WASHINGTON (Reuters) – U.S. banking regulators on Tuesday eased trading regulations for Wall Street banks, giving them one of their biggest wins under the Trump administration but drawing criticism from consumer activists who warned of potential risks to taxpayers.
The Office of the Comptroller of the Currency (OCC) and the Federal Deposit Insurance Corporation (FDIC) approved the revamped version of the so-called “Volcker Rule,” which aims to ban lenders that accept U.S. taxpayer-insured deposits from engaging in proprietary trading.
The changes, first proposed in May 2018, followed years of lobbying by banks, including Goldman Sachs Group Inc (GS.N), JPMorgan Chase & Co (JPM.N) and Morgan Stanley (MS.N), which have long complained the rule is too vague and complex.
The new rule gives banks more leeway in terms of trading activity and simplifies how banks can tell if that trading is permitted by law.
While many regulatory experts have agreed the prior rule was too cumbersome, the changes were criticized by consumer groups and Democratic lawmakers who say a rewrite could put taxpayers at risk.
FDIC Commissioner Martin Gruenberg, a Democrat who backed the Volcker rewrite proposed in May 2018, voted against the final rule Tuesday, saying it would “effectively undo” the rule’s protections.
In particular, he warned that the new rule narrows the definition of banned trading in a way that could free up banks to engage in riskier bets with potentially billions of dollars in financial instruments.
The other three FDIC board members, all Republicans, voted in favor.
Democratic Representative Maxine Waters, who chairs the House Financial Services Committee, accused regulators of undercutting a cornerstone of Wall Street reforms introduced by the 2010 Dodd-Frank law.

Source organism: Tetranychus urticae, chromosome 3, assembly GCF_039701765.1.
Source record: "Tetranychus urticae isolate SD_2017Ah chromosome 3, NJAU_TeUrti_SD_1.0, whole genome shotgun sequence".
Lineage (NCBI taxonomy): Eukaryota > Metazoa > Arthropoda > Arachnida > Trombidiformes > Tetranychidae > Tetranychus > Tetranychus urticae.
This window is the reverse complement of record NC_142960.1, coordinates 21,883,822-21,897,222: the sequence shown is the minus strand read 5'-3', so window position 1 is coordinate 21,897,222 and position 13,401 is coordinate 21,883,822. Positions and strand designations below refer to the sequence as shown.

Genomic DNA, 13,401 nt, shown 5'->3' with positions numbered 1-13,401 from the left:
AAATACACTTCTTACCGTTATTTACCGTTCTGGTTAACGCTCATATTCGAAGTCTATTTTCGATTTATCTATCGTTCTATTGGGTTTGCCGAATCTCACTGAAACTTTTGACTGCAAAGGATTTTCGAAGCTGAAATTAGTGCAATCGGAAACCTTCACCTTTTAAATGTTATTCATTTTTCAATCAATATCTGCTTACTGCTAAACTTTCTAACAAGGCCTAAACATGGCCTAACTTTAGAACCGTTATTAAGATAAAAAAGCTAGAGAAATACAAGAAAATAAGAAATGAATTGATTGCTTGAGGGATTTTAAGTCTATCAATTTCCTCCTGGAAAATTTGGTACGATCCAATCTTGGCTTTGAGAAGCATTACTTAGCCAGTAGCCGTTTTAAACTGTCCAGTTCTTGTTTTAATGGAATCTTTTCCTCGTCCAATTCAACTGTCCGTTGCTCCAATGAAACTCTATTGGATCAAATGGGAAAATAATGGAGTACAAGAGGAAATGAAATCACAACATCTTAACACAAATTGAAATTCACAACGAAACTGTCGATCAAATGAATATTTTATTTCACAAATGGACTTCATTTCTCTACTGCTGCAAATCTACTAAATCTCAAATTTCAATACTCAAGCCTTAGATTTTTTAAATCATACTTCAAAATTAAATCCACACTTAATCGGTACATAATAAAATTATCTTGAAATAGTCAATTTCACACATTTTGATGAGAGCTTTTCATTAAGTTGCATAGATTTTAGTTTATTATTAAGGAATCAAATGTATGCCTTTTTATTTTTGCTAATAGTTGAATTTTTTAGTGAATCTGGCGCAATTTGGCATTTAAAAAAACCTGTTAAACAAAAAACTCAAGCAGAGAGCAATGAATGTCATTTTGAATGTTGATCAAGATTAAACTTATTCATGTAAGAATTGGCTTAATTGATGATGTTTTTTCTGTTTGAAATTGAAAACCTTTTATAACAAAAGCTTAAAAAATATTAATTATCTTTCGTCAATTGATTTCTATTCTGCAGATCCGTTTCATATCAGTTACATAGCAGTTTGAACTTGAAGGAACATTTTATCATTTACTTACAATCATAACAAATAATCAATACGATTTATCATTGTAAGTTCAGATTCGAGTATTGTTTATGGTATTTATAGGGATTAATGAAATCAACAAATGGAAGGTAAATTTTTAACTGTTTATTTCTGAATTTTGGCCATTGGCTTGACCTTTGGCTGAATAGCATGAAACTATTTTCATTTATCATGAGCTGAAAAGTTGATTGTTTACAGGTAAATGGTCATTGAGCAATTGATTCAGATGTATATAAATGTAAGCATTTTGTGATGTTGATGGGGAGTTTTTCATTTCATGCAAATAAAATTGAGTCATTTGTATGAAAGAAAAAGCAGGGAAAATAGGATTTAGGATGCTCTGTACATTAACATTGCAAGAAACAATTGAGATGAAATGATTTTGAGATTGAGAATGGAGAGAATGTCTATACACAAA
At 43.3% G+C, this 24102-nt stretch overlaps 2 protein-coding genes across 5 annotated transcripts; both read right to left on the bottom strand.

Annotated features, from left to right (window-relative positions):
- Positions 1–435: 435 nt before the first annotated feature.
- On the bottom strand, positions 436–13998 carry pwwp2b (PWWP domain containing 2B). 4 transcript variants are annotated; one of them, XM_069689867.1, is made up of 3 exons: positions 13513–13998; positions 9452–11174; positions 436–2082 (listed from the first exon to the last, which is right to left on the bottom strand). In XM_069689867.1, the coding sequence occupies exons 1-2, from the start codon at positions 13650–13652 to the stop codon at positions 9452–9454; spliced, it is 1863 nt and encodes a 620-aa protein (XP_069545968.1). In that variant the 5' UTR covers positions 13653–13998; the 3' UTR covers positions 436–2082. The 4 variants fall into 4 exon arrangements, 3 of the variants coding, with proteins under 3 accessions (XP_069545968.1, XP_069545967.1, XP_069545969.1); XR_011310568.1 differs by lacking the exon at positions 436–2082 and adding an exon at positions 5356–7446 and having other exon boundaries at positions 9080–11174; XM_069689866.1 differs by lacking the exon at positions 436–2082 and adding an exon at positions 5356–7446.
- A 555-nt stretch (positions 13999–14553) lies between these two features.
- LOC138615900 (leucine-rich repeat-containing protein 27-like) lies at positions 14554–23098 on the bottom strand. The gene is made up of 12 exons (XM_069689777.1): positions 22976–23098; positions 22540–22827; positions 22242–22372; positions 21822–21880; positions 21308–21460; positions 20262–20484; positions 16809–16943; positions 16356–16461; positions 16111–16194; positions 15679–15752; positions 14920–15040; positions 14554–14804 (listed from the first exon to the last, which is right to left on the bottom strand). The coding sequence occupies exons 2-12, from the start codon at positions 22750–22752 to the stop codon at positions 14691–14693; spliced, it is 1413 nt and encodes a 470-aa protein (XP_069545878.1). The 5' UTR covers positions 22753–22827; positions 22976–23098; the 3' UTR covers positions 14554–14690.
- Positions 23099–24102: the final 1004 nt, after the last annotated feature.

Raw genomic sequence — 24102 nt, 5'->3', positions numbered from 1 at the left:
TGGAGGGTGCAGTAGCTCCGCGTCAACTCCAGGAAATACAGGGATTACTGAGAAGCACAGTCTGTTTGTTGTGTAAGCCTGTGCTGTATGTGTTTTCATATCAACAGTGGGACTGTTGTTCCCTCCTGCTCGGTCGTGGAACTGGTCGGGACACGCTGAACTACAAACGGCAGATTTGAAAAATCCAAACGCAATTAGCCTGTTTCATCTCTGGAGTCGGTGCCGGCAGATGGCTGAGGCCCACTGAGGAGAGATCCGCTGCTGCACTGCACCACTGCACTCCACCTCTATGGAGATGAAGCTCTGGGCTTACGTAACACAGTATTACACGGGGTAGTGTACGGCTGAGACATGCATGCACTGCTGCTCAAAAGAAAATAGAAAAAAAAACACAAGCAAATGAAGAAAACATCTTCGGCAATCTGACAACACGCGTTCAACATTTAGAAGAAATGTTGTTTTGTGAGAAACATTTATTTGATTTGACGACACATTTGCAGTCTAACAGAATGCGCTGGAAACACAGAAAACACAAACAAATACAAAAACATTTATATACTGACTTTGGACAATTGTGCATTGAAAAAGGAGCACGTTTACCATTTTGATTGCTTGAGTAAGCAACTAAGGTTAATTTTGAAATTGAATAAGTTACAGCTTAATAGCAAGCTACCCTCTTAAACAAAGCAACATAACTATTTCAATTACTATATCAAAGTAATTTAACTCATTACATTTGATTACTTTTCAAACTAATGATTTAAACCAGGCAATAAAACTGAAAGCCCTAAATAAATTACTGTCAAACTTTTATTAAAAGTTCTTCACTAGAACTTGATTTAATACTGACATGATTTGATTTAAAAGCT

“The final rule published today would curtail prohibitions in a manner that Congress never intended,” she said in a statement calling on other regulators to halt the project.
Analysts say the final rule, which is significantly different from the proposed 2018 version, could also be vulnerable to legal challenges.
The rewrite aims to clarify which trades are exempt from the ban, such as when banks facilitate client trades and hedge risks, and to expand those exemptions. The final rewrite scraps a proposed new test for identifying proprietary trading that banks complained would have made the rule even more complicated.
That proposed “accounting test” was meant to replace a more subjective test that aimed to identify if a trader intended a trade to be speculative. But banks argued it could apply to a host of additional financial instruments not meant to be covered by the rule.
The final rule scraps that proposal for large Wall Street firms, instead simplifying the original test and only applying it to much smaller banks.
At the same time, the rewrite simplifies a separate part of the rule which makes it easier for banks to invest in hedge funds or private equity funds. Regulators said they expect to propose further easing of the “covered funds” aspect of the rule, including for foreign firms, later this year.
The banking industry hailed the rule, while calling for regulators to expedite that additional relief.
“We urge the regulators to finish the job of Volcker Rule reform,” said Kevin Fromer with the Financial Services Forum, an industry group that represents the CEOs of the nation’s biggest banks.
The rule will become effective on Jan. 1, 2020, but banks will have one year to comply.
The OCC and the FDIC are two of five regulators charged with implementing the rule. The others – the Federal Reserve, the Securities and Exchange Commission, and the Commodities Futures Trading Commission – are expected to approve the new rule soon.
Reporting by Pete Schroeder; editing by Michelle Price, Tom Brown and Lisa Shumaker